Note that each Automaton also “knows” where it lives (pMicroenvironment and voxel_index), and knows what CA_Mesh it is attached to (more below).

#### Connecting Automata into a Lattice

An automaton by itself is lost in the world–it needs to link up into a lattice organization. Here’s where we define a CA_Mesh class, to hold the entire collection of Automata, setup functions (to match to the microenvironment), and two fundamental operations at the mesh level: copying automata (for cell division), and swapping them (for motility). We have provided two functions to accomplish these tasks, while automatically keeping the indexing and BioFVM functions correctly in sync. Here’s what it looks like:

class CA_Mesh{
private:
Microenvironment* pMicroenvironment;
Cartesian_Mesh* pMesh;

std::vector<Automaton> automata;
std::vector<int> iteration_order;
protected:
public:
CA_Mesh();

// setup to match a supplied microenvironment
void setup( Microenvironment& M );
// setup to match the default microenvironment
void setup( void );

int number_of_automata( void ) const;

void randomize_iteration_order( void );

void swap_automata( int i, int j );
void overwrite_automaton( int source_i, int destination_i );

// return the automaton sitting in the ith lattice site
Automaton& operator[]( int i );

// go through all nodes according to random shuffled order
void update_automata( double dt );
};


So, the CA_Mesh has a vector of Automata (which are never themselves moved), pointers to the microenvironment and its mesh, and a vector of automata indices that gives the iteration order (so that we can sample the automata in a random order). You can easily access an automaton with operator[], and copy the data from one Automaton to another with overwrite_automaton() (e.g, for cell division), and swap two Automata’s data (e.g., for cell migration) with swap_automata().  Finally, calling update_automata(dt) iterates through all the automata according to iteration_order, calls their current_state_rules and custom_rules, and advances the automata by dt.

#### Interfacing Automata with the BioFVM Microenvironment

The setup function ensures that the CA_Mesh is the same size as the Microenvironment.mesh, with same indexing, and that all automata have the correct volume, and dimension of uptake/secretion rates and parameters. If you declare and set up the Microenvironment first, all this is take care of just by declaring a CA_Mesh, as it seeks out the default microenvironment and sizes itself accordingly:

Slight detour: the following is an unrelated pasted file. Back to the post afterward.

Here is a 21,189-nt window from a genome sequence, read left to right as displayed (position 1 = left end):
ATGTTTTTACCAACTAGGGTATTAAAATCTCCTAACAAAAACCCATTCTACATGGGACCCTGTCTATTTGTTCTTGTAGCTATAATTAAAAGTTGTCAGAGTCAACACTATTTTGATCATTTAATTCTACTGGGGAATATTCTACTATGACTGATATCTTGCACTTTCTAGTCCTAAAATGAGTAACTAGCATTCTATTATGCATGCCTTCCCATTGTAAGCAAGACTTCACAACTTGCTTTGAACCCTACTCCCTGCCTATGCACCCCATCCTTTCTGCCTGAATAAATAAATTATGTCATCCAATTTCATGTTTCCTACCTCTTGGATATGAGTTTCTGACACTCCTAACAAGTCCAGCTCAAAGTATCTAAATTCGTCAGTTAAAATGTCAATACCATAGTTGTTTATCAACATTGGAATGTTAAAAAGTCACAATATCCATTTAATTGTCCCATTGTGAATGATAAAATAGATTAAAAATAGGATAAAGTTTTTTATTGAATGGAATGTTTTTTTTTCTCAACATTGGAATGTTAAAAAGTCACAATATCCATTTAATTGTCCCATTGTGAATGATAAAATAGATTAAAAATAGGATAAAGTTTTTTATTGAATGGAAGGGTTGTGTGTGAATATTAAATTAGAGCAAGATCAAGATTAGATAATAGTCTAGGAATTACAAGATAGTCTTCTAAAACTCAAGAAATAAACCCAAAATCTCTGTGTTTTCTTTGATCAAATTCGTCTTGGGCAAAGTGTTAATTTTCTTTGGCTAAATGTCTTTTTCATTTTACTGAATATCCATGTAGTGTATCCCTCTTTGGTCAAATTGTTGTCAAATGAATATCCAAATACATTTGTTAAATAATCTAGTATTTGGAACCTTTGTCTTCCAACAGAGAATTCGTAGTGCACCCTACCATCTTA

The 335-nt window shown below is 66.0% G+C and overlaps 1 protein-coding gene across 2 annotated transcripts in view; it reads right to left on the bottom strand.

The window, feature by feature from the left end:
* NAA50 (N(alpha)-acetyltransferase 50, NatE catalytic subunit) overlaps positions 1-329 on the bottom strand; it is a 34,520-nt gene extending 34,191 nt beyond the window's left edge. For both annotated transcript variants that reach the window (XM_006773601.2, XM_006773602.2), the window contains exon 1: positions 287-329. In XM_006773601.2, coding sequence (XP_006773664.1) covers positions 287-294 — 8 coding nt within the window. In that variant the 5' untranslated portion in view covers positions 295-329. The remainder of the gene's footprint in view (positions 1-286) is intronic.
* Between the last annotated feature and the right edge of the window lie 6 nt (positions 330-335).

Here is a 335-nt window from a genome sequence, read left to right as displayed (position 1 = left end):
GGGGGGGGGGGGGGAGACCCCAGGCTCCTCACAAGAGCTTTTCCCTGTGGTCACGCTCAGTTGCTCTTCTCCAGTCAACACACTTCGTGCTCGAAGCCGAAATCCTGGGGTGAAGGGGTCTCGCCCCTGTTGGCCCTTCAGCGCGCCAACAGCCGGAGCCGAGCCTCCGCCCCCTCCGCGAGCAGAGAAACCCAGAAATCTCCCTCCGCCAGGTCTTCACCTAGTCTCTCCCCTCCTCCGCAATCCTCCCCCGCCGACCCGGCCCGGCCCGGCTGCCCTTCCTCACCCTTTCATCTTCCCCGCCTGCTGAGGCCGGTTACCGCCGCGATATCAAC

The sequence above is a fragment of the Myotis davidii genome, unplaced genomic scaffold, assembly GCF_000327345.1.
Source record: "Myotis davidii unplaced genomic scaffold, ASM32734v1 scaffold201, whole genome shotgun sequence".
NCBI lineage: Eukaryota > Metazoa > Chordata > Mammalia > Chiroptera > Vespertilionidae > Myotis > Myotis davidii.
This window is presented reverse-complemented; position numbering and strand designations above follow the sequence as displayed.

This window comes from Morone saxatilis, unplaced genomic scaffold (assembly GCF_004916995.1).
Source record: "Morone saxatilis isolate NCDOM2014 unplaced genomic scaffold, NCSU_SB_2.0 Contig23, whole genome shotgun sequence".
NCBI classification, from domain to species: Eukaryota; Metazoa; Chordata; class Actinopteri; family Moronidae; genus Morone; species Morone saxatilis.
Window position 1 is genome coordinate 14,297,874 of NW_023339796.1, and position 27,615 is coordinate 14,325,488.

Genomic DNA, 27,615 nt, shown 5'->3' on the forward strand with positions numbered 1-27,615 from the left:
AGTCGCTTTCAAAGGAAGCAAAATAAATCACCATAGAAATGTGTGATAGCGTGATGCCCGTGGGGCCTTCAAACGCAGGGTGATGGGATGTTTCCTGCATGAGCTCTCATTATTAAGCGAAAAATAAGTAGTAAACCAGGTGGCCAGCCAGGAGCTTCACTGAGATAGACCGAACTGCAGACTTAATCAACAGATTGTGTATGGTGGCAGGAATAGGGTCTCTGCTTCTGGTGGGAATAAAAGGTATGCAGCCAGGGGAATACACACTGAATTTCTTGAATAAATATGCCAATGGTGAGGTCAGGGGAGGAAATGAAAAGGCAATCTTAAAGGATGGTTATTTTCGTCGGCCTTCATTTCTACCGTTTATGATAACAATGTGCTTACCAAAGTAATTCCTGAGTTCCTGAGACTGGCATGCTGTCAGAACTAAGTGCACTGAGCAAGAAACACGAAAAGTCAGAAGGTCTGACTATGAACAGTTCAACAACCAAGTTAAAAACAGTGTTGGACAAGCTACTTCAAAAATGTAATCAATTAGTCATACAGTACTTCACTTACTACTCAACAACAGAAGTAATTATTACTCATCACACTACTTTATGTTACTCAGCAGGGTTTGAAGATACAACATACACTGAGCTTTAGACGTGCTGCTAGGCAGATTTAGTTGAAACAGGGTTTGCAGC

// declare a microenvironment
Microenvironment M;
// do things to set it up -- see prior tutorials
// declare a Cellular_Automaton_Mesh
CA_Mesh CA_model;
// it's already good to go, initialized to empty automata:
CA_model.display();


If you for some reason declare the CA_Mesh fist, you can set it up against the microenvironment:

// declare a CA_Mesh
CA_Mesh CA_model;
// declare a microenvironment
Microenvironment M;
// do things to set it up -- see prior tutorials
// initialize the CA_Mesh to match the microenvironment
CA_model.setup( M );
// it's already good to go, initialized to empty automata:
CA_model.display();


Because each Automaton is in the microenvironment and inherits functions from Basic_Agent, it can secrete or uptake. For example, we can use functions like this one:

void set_uptake( Automaton&amp; A, std::vector<double>& uptake_rates )
{
extern double BioFVM_CA_diffusion_dt;
// update the uptake_rates in the standard_data
A.standard_data.uptake_rates = uptake_rates;
// now, transfer them to the underlying Basic_Agent
*(A.uptake_rates) = A.standard_data.uptake_rates;
// and make sure the internal constants are self-consistent
A.set_internal_uptake_constants( BioFVM_CA_diffusion_dt );
}


A function acting on an automaton can sample the microenvironment to change parameters and state. For example:

void do_nothing( Automaton& A, double dt )
{ return; }

void microenvironment_based_rule( Automaton& A, double dt )
{
// sample the microenvironment
std::vector<double> MS = (*A.get_microenvironment())( A.get_voxel_index() );

// if pO2 < 5 mmHg, set the cell to a necrotic state
if( MS[0] < 5.0 ) { A.become_necrotic(); } // if drug > 5 uM, set the birth rate to zero
if( MS[1] > 5 )
{ A.standard_data.birth_rate = 0.0; }

// set the custom rule to something else
A.custom_rule = do_nothing;

return;
}


#### Implementing the mathematical model in this framework

We give each tumor cell a tumor_cell_rule (using this for custom_rule):

void viable_tumor_rule( Automaton& A, double dt )
{
// If there's no cell here, don't bother.
if( A.standard_data.state_code == BioFVM_CA_empty )
{ return; }

// sample the microenvironment
std::vector<double> MS = (*A.get_microenvironment())( A.get_voxel_index() );

// integrate drug exposure
A.standard_data.integrated_drug_exposure += ( MS[1]*dt );
A.standard_data.drug_response_function_value = pow( A.standard_data.integrated_drug_exposure,
A.standard_data.drug_hill_exponent );
double temp = pow( A.standard_data.drug_half_max_drug_exposure,
A.standard_data.drug_hill_exponent );
temp += A.standard_data.drug_response_function_value;
A.standard_data.drug_response_function_value /= temp;

// update birth rates (which themselves update probabilities)
update_birth_rate( A, MS, dt );
update_apoptotic_death_rate( A, MS, dt );
update_necrotic_death_rate( A, MS, dt );

return;
}


The functional tumor birth and death rates are implemented as:

void update_birth_rate( Automaton& A, std::vector<double>& MS, double dt )
{
static double O2_denominator = BioFVM_CA_physioxic_O2 - BioFVM_CA_necrotic_O2;